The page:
My rights as a renter

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Submitted by Diego Mamani on April 16, 2007 - 3:37pm

Help!

We've been happy renters for almost two years after we sold our house at the near peak of the cycle. Our landlord has been nice, we pay the rent on time, and we like the house, so everybody was happy.

I worked at home this morning, and then I took a shower at around noon. When I got out of the shower I heard a car door closing, so I peeked through the courtains and I saw my landlord driving away from the driveway. I walked out to the living room and found out that the main door was closed but unlocked!

I guess he got in and when he heard shower noises he run out and didn't have time to lock the door again (I always keep it locked).

He's a nice guy, but I don't know how to best confront him about it. Both of us work, usually full days, and don't like the idea of having someone (even the landlord) walking through the house when we're not there.

Submitted by pm kim on April 16, 2007 - 3:48pm.

Hello Mamani,
This is my first time ever posting a comment, but I couldn't resist since property management is my specialty. I am a property supervisor with a management company here in SD and have been in the business for 15 years. I can tell you without a doubt your landlord had no right to enter your dwelling without prior written notice (standard is 24 hour notice.) I would check your lease to see what the exact clause it was under and follow up with asking him why he was there. He may seem like a "nice guy", but what was he doing there without notice at a time you are not normally home? If you don't like his answer, there are many reputable landlords out there who would love to have a stable renter in their home.

Submitted by PerryChase on April 16, 2007 - 3:49pm.

Your landlord violated your privacy. Consult your attorney and have him write your landlord a letter. Keep track of the trespass and document it in writing.

You pay your rent and are entitled to peaceful enjoyment of your home. He's the landlord, but it's YOUR home as long as you abiding by the rental agreement.

Submitted by lniles on April 16, 2007 - 4:15pm.

Jeez, aren't we attorney-happy enough already? What happened to innocent until proven guilty? Are you sure he was in the house? Why don't you just ask him? Or tell him what happened (you saw him in the driveway, the door was unlocked, etc). Before running to a lawyer, why not give the guy the benefit of the doubt or at least give him a chance to explain? What if he wanted to leave you an easter basket? :) The whole shower/door/driveway story would never hold up in court, and it will make any judge think you are a "jump the gun" type of renter who goes around making reckless accusations (which will doubtlessly cause him to favor the landlord). If you suspect the guy, set up a sting operation and catch him in the act with video if possible. THEN think about getting a lawyer.

Submitted by SD Attorney on April 16, 2007 - 4:25pm.

Write him a letter!!!

Do not call him. When you end up in court you can show the judge the letter with the certified mail return receipt.

I promise you the landlord will forget about your phone call by next week.

It can be a friendly letter, just advising him that you saw him at your property and that you never received notice that he was coming over. Make it clear and to the point.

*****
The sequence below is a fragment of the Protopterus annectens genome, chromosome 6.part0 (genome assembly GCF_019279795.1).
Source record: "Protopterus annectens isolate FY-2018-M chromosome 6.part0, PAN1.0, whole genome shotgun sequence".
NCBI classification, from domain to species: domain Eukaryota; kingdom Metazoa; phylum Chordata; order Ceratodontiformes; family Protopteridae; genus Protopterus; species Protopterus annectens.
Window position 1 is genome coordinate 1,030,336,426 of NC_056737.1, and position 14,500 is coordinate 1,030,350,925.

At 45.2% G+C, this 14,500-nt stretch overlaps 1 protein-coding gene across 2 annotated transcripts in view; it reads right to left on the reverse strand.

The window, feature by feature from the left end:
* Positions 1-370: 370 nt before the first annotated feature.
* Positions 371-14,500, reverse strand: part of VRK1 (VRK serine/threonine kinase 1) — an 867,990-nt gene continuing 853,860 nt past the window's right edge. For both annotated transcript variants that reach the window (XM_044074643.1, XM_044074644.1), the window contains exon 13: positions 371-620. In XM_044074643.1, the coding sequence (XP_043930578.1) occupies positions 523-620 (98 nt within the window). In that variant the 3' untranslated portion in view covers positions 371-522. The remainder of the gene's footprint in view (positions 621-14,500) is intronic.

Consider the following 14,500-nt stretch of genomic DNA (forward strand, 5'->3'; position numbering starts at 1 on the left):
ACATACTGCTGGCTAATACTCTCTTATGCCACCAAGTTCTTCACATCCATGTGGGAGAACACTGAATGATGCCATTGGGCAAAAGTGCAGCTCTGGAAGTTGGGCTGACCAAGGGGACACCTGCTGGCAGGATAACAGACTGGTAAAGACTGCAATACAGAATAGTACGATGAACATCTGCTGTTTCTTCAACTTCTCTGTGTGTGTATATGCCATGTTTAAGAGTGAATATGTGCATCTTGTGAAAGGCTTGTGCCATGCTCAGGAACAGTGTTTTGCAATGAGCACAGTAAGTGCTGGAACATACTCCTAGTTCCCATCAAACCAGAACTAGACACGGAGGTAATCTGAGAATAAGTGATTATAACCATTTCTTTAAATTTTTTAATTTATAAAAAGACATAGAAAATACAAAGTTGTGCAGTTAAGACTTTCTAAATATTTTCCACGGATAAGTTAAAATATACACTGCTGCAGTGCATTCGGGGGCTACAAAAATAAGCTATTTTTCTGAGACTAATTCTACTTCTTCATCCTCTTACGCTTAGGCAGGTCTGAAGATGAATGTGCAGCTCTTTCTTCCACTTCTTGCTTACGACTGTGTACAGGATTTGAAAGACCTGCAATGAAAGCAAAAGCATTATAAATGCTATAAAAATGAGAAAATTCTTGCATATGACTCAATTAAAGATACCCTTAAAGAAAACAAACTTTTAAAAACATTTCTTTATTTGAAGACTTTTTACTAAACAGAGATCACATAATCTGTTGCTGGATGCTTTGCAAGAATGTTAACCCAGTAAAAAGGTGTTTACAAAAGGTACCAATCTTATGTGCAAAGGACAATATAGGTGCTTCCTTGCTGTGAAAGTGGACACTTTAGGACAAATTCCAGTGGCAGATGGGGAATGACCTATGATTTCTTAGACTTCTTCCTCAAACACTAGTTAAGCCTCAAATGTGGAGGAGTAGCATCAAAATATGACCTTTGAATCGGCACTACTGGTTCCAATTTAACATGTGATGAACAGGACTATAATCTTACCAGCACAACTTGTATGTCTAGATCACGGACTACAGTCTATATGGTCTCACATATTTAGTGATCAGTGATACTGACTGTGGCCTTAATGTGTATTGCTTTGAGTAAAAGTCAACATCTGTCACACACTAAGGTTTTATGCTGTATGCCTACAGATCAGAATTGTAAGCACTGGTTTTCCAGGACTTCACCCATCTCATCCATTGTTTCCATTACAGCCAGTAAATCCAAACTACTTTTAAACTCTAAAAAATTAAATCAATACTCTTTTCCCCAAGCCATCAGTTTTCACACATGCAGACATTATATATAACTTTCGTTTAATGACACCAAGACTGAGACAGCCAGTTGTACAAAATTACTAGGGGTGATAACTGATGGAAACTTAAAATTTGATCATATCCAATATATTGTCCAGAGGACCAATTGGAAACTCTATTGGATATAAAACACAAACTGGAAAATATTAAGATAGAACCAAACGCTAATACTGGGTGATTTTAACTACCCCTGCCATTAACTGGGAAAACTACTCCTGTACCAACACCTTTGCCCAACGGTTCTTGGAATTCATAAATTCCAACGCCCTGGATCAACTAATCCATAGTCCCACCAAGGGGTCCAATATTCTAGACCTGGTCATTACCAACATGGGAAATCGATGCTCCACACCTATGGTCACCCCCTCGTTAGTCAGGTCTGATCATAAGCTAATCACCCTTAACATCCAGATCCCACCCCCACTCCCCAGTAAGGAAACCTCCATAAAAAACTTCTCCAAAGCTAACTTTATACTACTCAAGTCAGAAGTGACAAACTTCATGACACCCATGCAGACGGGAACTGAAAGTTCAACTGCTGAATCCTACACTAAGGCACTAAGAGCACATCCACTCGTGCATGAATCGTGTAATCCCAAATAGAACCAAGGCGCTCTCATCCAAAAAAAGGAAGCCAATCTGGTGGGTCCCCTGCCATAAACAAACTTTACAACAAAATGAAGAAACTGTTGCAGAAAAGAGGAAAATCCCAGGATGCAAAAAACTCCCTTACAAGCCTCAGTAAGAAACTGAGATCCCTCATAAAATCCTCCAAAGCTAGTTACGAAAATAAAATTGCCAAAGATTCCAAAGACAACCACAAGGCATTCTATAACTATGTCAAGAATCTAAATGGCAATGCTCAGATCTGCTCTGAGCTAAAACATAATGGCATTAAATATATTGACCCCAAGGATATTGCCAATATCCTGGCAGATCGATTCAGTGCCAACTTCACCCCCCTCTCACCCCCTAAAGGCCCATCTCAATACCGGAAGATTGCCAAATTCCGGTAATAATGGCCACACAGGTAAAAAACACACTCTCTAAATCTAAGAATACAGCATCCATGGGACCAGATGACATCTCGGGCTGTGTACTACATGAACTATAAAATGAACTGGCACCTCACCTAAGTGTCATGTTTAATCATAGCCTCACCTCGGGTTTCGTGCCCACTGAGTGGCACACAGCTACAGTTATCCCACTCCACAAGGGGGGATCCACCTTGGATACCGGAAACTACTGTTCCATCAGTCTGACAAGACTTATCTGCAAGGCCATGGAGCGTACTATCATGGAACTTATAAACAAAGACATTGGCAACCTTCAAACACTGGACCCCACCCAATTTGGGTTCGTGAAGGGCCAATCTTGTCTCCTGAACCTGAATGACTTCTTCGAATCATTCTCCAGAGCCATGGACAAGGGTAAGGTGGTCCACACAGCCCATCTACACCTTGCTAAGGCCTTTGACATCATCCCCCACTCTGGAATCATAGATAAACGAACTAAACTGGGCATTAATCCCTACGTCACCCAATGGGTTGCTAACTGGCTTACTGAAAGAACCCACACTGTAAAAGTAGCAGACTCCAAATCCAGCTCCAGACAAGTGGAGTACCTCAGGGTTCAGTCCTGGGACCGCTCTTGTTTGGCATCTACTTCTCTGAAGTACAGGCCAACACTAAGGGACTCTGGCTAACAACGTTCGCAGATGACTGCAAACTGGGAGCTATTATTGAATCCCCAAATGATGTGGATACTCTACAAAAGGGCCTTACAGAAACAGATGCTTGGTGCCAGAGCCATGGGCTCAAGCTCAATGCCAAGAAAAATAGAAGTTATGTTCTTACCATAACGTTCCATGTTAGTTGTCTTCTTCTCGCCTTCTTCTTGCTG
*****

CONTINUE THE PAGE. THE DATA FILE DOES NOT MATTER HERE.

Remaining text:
My old douchebag landlord used to come over twice a week and pretend that he was watering the plants. But, really he was just checking on the place, which I understand why, since it was in Mission Beach and there were plenty of dirtbags around. However, it was really annoying.

Anyway, I sued him in small claims after he withheld our security deposit for no apparent reason. WE WON!!!! Our whole security deposit back, plus two months worth of rent.

Trust me. Judges have no sympathy for dirtbag landlords, and Judges love documents, they don't love it when you say I called him immediately after the incident and asked what he was doing there. Landlord replies, "He never called me"

WRITE a friggin letter to the dirtbag. Tell him that you will call the cops next time he is there if he doesn't give you 24 hour notice.

Submitted by Diego Mamani on April 16, 2007 - 4:55pm.

Thank you for all the advice. I think I will write a friendly letter and send it by certified mail. I may call as well, and give the guy a chance to explain. Many posters mentioned judges and courts, but I think it would be difficult to quantify any damages (loss of privacy?) that may justify a suit.

The door was unlocked when I checked, there's no doubt about that. We always lock it, and we get in and out through the garage most of the time.

Thanks again!

Submitted by PerryChase on April 16, 2007 - 5:33pm.

I agree with Construction At. Always document everything in writing.

Don't make over-the-top accusations. Simply tell your landlord that you were very surprised that he came over without first notifying you, and that, in the future, you'd appreciate advance notice. Depending on the impression you want to make, you can write the letter yourself or have your attorney write it for you.

If you go to court, you'll have a great advantage if you have documents to prove your point.

Submitted by Diego Mamani on April 16, 2007 - 5:43pm.

After the incident I re-locked the front door, and then left the house (I had many errands to take care of). I realize know that I should have called the police right away to file a report. The report would serve to document the trespassing incident.

A formal letter sent by certified mail quoting the relevant California Civil Code section, and including the text Perry suggests should be enough to convey the seriousness of the situation.